By two years old, they also usually acquire gender category and age categories, saying things such as "I am a girl, not a boy" and "I am a baby or child, not a grownup". Evidently, it is not at the level of an adult or an adolescent, but as an infant moves to middle childhood and onwards to adolescence, they develop a higher level of self-awareness and self-description. As infants develop their senses, using multiple senses of in order to recognize what is around them, infants can become affected by something known as "facial multi stimulation".

Around school age a child's awareness of personal memory transitions into a sense of one's own self. At this stage, a child begins to develop interests along with likes and dislikes. This transition enables the awareness of an individual's past, present, and future to grow as conscious experiences are remembered more often. For example, the infant will talk about the Los Angeles Lakers basketball team, and the New York Rangers hockey team, instead of the infant just stating that he likes sports.

Furthermore, they will start to express certain preferences e. At this age, the infant is in the stage Piaget names the pre operational stage of development. The infant is very inaccurate at judging themselves because they do not have much to go about. For example, an infant at this stage will not associate that they are strong with their ability to cross the jungle gym at their school, nor will they associate the fact that they can solve a math problem with their ability to count.

One becomes conscious of their emotions during adolescence. Most children are aware of emotions such as shame , guilt , pride and embarrassment by the age of two, but do not fully understand how those emotions affect their life. A study entitled "The Construction of the Self" found that many adolescents display happiness and self-confidence around friends, but hopelessness and anger around parents due to the fear of being a disappointment.

Teenagers were also shown to feel intelligent and creative around teachers, and shy, uncomfortable and nervous around people they were not familiar with. In adolescent development, the definition self-awareness also has a more complex emotional context due to the maturity of adolescents compared to those in the early childhood phase, and these elements can include but are not limited to self-image, self-concept, and self—consciousness along many other traits that can relate to Rochat's final level of self awareness, however it is still a distinct concept within its own previous definition.

As children reach their adolescent stages of life, the acute sense of emotion has widened into a meta cognitive state in which mental health issues can become more prevalent due to their heightened emotional and social development. An early philosophical discussion of self-awareness is that of John Locke. In chapter XXVII "On Identity and Diversity" of Locke's An Essay Concerning Human Understanding he conceptualized consciousness as the repeated self-identification of oneself through which moral responsibility could be attributed to the subject —and therefore punishment and guiltiness justified, as critics such as Nietzsche would point out, affirming " According to Locke, personal identity the self "depends on consciousness, not on substance ".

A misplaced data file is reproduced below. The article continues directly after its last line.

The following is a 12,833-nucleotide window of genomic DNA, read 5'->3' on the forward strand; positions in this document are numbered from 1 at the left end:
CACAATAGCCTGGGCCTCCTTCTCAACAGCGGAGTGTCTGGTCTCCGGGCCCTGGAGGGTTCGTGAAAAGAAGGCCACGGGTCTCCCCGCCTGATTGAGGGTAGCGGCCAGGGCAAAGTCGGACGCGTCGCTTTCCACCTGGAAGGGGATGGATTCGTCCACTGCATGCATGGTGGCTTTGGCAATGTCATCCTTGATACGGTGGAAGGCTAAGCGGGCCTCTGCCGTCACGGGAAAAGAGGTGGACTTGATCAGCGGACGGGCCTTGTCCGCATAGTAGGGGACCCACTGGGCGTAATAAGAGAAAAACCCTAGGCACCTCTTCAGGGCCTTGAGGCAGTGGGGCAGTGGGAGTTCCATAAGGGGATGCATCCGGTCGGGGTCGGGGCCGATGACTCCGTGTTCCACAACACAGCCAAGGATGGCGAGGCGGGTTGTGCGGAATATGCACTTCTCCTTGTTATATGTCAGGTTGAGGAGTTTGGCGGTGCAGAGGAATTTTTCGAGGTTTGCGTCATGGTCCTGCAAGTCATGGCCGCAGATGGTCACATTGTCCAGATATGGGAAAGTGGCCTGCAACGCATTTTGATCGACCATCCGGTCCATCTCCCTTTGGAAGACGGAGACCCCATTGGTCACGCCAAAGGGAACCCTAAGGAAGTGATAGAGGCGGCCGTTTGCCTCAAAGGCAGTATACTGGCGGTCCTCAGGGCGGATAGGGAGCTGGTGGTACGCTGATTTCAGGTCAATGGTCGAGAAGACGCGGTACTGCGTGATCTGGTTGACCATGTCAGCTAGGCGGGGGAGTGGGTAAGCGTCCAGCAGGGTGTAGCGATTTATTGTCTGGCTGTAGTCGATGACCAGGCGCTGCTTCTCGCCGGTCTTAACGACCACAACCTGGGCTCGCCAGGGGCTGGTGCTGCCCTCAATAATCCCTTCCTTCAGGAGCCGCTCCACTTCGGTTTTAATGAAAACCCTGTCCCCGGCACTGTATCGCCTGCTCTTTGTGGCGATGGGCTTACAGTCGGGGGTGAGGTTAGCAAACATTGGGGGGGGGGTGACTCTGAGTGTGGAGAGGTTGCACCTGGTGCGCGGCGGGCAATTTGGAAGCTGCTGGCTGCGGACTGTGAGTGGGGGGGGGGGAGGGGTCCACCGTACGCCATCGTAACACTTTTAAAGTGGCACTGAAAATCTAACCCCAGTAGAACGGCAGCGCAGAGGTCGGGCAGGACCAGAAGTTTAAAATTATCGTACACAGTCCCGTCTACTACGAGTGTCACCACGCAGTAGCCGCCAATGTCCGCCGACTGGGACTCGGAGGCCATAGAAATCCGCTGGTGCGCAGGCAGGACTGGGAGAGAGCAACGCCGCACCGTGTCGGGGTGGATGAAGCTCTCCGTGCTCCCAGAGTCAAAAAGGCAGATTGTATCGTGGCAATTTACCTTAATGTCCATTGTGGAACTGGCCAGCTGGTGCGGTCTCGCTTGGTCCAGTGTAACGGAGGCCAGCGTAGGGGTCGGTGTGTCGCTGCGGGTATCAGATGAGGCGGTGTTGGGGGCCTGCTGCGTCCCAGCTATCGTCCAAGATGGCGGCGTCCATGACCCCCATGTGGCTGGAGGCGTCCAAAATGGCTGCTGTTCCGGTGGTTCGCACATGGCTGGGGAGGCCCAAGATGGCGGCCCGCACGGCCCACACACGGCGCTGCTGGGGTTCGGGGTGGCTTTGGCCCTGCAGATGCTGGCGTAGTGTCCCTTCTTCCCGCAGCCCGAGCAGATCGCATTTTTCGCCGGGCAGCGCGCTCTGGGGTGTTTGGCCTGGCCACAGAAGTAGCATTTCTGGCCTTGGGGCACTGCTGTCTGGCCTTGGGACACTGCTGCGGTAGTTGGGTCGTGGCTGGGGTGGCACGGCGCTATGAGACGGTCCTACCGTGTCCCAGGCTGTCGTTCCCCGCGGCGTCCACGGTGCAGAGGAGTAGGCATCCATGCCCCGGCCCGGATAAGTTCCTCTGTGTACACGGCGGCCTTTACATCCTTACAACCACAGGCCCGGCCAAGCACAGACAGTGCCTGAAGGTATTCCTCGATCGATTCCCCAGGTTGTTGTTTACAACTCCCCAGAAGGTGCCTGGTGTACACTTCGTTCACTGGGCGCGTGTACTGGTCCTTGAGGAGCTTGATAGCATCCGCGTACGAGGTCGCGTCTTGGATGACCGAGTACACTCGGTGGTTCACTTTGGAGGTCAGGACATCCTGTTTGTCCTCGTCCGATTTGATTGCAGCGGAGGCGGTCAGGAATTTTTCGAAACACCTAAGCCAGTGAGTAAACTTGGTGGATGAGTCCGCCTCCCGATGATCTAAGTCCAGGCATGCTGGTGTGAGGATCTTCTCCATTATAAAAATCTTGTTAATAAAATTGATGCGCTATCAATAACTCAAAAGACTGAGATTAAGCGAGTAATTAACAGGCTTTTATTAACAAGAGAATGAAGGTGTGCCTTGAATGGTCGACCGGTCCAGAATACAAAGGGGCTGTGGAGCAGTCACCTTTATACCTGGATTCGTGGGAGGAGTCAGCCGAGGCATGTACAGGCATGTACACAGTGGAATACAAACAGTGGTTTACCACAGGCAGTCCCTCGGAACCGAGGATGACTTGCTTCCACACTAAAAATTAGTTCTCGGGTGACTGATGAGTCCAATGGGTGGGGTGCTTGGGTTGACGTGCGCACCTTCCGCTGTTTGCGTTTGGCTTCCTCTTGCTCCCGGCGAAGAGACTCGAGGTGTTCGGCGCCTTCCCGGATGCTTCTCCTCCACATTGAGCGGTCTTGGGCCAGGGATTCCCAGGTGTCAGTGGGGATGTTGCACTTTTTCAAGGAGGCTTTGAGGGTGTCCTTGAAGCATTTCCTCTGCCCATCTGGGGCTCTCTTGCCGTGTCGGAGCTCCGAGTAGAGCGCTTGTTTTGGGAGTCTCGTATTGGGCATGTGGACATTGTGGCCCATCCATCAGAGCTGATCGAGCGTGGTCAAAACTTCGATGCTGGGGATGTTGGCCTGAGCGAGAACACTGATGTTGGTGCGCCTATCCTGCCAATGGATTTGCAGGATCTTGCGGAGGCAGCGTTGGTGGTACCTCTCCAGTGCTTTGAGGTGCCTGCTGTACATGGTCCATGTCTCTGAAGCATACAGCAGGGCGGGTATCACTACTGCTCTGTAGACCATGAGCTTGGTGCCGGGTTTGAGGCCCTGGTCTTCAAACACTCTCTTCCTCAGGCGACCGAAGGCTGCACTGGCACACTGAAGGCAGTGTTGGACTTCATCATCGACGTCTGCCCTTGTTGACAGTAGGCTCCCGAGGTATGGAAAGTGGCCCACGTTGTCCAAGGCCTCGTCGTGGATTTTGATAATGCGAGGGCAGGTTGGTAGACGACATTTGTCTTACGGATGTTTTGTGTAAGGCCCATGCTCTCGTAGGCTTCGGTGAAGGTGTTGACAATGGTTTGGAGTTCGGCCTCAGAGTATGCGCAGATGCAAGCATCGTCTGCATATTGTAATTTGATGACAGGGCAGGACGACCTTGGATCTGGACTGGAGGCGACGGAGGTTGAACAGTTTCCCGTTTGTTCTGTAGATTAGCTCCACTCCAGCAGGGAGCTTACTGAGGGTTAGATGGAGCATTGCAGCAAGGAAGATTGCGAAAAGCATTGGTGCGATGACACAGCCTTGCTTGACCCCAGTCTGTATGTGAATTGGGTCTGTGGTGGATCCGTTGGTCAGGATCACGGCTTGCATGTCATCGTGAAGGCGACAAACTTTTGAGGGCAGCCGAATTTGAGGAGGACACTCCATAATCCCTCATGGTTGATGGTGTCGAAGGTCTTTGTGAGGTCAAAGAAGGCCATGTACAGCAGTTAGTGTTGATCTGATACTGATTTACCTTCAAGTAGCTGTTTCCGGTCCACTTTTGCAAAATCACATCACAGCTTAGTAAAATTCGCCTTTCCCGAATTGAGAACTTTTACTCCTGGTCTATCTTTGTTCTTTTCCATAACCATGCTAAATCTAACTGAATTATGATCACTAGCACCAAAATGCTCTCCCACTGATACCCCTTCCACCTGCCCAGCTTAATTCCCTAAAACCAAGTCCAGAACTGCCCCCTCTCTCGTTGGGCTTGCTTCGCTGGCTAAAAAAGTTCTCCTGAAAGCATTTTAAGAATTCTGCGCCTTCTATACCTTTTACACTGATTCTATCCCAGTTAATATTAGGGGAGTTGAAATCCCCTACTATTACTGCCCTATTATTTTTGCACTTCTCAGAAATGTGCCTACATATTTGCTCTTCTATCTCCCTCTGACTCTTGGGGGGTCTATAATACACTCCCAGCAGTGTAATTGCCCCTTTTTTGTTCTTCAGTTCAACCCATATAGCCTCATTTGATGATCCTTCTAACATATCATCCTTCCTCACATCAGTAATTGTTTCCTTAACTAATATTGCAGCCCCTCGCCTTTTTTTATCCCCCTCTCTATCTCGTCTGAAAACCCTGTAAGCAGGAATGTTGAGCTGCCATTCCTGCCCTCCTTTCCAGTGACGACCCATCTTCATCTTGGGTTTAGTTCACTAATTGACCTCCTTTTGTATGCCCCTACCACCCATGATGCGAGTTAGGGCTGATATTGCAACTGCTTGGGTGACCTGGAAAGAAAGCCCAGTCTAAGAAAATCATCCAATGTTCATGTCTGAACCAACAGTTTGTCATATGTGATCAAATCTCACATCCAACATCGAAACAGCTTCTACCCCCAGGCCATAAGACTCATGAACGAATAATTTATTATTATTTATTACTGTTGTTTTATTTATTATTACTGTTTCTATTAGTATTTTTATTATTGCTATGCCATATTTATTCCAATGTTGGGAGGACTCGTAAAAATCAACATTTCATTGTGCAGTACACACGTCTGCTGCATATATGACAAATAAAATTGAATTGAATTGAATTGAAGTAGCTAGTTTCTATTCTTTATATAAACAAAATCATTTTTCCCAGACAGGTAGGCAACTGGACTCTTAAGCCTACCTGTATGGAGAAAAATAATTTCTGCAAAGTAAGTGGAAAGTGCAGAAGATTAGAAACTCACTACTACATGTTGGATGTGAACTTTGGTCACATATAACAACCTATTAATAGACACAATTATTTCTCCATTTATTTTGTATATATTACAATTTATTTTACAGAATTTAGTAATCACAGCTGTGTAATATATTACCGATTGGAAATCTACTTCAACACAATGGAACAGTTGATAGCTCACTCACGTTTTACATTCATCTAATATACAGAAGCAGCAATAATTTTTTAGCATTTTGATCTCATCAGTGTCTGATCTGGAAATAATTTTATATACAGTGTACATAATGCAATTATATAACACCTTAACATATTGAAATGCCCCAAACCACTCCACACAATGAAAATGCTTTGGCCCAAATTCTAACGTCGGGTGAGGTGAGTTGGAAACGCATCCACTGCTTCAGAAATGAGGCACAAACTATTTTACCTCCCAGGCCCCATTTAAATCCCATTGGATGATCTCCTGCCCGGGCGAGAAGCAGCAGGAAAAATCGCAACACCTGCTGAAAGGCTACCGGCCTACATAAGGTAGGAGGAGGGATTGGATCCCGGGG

If consciousness is this "thought" which doubles all thoughts, then personal identity is only founded on the repeated act of consciousness: However, one would be the same person as Plato only if one had the same consciousness of Plato's thoughts and actions that he himself did. Therefore, self-identity is not based on the soul.

One soul may have various personalities. Locke argues that self-identity is not founded either on the body or the substance, as the substance may change while the person remains the same. The prince still views himself as a prince, though he no longer looks like one. This border-case leads to the problematic thought that since personal identity is based on consciousness, and that only oneself can be aware of his consciousness, exterior human judges may never know if they really are judging—and punishing—the same person, or simply the same body.

Locke argues that one may be judged for the actions of one's body rather than one's soul, and only God knows how to correctly judge a man's actions. Men also are only responsible for the acts of which they are conscious. This forms the basis of the insanity defense which argues that one cannot be held accountable for acts in which they were unconsciously irrational, or mentally ill [48] — In reference to man's personality, Locke claims that "whatever past actions it cannot reconcile or appropriate to that present self by consciousness, it can be no more concerned in it than if they had never been done: The medical term for not being aware of one's deficits is anosognosia , or more commonly known as a lack of insight.

Having a lack of awareness raises the risks of treatment and service nonadherence. Disorders of self-awareness frequently follow frontal lobe damage. Independently, relatives or significant others who know the patient well are also asked to rate the patient on each of the same behavioral items. The limitations of this experiment rest on the answers of the relatives. Results of their answers can lead to a bias. This limitation prompted a second method of testing a patient's self-awareness.